Will transportation package hit a road block?
June 11, 2008 · Updated 11:40 AM
Local lawmakers offered lukewarm greetings to a $13.6 billion state and local transportation funding package introduced by Gov. Gary Locke last week.
The governor unveiled the plan a revamped version of a transportation package the Legislature failed to pass during its extended 2001 session on Tuesday, Dec. 11.
Key among the provisions is a 9 cent per gallon gas tax, to be phased in at 3 cents a year for three years. Gas currently is taxed at 23 cents per gallon.
My initial reaction is that this plan is more aggressive than the one worked out during the negotiations, said Rep. Beverly Woods, R-23rd District. The truck-weight fees and taxes on the sale of new and used cars, for example, are higher than negotiated.
Sen. Betti Sheldon, D-23rd District, pointed out that the Senate approved the similar plan earlier this year. The plan died in the House, where Republicans demanded that voters make the final decision on the package.
I just dont foresee a change of heart among anyone in the Senate, said Sheldon. The House is the question now.
Woods doubted there would be much of a change of heart in the House, either.
If we didnt have the votes earlier last year to pass a less aggressive transportation package, we wont have them in January for this plan, Woods said.
Woods said the House probably will stick to its insistence that the public get a chance to vote on the tax package. Most Democrats oppose such a move.
Democrats now hold the majority in both houses of the Legislature and theoretically could push the transportation package through, Woods said.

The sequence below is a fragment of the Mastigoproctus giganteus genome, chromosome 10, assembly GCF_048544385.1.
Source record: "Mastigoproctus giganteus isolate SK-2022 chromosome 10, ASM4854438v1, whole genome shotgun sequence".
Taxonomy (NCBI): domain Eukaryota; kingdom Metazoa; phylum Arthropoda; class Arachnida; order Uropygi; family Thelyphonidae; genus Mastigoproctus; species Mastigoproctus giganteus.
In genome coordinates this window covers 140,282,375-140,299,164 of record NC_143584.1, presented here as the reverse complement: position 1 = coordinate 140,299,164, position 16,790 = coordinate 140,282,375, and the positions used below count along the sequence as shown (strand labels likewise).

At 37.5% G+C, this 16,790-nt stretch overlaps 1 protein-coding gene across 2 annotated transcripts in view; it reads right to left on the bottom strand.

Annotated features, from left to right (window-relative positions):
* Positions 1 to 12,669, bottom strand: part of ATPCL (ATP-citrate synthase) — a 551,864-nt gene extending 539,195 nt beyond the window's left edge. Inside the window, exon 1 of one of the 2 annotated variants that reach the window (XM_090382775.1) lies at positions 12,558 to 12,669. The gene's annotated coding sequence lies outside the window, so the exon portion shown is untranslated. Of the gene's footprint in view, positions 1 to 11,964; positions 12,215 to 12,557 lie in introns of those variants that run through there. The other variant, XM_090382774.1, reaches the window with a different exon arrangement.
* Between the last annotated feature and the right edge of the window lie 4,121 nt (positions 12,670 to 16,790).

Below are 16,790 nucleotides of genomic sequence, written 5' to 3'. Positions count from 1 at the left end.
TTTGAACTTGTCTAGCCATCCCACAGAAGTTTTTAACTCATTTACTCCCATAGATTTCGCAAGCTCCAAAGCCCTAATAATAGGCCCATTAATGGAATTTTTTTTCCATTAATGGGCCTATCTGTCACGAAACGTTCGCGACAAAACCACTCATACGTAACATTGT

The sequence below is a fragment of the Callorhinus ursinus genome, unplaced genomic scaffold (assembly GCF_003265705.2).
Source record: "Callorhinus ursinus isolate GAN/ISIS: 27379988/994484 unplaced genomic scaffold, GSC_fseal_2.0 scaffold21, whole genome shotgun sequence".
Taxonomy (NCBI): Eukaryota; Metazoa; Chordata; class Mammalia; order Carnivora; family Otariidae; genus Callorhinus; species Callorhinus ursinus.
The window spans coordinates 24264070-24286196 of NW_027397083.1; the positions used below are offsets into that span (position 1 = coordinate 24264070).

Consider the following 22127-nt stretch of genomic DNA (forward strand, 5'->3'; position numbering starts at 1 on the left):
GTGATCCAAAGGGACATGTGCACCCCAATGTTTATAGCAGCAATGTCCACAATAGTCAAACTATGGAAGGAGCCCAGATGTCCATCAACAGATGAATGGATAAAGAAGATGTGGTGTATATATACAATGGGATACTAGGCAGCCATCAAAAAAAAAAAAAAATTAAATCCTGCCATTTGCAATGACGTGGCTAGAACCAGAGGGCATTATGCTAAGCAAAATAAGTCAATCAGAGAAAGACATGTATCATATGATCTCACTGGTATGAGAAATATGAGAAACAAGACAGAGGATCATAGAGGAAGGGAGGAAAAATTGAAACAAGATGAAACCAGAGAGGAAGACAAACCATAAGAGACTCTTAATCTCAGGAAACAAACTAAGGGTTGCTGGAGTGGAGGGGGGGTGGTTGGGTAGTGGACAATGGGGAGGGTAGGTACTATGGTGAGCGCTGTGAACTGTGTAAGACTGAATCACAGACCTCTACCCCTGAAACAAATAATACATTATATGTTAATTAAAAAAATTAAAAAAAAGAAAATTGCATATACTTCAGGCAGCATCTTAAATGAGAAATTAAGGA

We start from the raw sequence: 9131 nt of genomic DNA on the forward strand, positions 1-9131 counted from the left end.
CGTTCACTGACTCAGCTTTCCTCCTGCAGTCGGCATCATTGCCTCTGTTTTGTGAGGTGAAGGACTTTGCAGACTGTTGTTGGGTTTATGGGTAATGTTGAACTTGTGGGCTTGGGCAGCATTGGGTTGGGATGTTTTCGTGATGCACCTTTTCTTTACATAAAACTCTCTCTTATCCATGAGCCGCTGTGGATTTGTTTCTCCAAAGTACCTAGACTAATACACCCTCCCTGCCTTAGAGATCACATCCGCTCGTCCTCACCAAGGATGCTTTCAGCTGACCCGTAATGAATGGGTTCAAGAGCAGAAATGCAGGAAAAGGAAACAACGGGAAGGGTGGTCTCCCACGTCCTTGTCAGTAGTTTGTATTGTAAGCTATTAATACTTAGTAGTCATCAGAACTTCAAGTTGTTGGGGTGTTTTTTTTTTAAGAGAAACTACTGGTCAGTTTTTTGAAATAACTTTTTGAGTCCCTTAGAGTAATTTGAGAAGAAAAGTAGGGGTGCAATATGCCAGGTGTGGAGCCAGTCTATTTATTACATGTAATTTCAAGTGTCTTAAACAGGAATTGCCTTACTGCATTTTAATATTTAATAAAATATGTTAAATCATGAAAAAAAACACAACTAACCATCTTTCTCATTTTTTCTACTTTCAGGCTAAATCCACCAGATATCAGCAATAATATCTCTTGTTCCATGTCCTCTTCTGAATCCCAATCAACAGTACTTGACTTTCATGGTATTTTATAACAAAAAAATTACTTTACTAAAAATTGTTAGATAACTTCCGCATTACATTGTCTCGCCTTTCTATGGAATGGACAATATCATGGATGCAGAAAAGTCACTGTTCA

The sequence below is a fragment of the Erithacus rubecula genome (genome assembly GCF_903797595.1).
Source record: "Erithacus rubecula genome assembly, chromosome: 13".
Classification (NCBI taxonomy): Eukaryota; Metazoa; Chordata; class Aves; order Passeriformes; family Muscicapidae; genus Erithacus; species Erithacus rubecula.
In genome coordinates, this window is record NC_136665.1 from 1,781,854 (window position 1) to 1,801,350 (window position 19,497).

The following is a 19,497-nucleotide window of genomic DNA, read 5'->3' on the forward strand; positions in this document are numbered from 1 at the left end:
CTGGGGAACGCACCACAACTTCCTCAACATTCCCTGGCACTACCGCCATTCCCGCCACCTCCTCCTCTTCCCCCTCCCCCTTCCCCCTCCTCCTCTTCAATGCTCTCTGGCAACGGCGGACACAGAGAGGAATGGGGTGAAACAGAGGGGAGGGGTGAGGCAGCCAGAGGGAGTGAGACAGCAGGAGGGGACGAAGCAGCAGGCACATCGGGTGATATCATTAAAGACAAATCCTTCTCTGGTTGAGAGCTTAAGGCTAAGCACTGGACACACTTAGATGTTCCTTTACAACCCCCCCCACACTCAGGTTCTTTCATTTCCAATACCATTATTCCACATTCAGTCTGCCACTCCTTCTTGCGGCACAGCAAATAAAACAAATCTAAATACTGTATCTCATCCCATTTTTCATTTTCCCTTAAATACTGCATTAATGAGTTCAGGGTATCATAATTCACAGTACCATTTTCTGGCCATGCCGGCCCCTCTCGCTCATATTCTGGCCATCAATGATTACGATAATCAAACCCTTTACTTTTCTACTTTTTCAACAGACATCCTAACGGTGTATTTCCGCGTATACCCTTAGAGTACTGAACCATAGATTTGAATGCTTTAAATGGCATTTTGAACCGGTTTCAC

But the Poulsbo Republican said she doesnt think the Democrats will get those votes together without a promise of the package going to the people for a vote.
Woods said a compromise plan is likely to emerge during the 2002 session, which begins Jan. 14. Sheldon agreed that a consensus must be reached.
There has to be a bipartisan vote and a bipartisan package for transportation, said Sheldon. Both parties need to step up and address this serious problem.
Initiative guru Tim Eyman promised to force a public vote on any new transportation taxes.
Lockes proposal would raise $8.5 billion for state projects over the next 10 years, while authorizing voter-approved regional taxes to could pay for $5.1 billion more.
Along with the 9 cent a gallon gas tax increase, the plan includes a 1.5 percent sales tax on new and used cars, a 3-cent surcharge on diesel fuel and gross-weight surcharges for commercial trucks and motor homes.
The regional package allows a public vote on a $50-per-car registration fee, a .25 percent sales tax hike and a .25 percent surtax on car sales.
The state plan would allocate $6.1 billion to highways, with $646 million for ferry construction projects.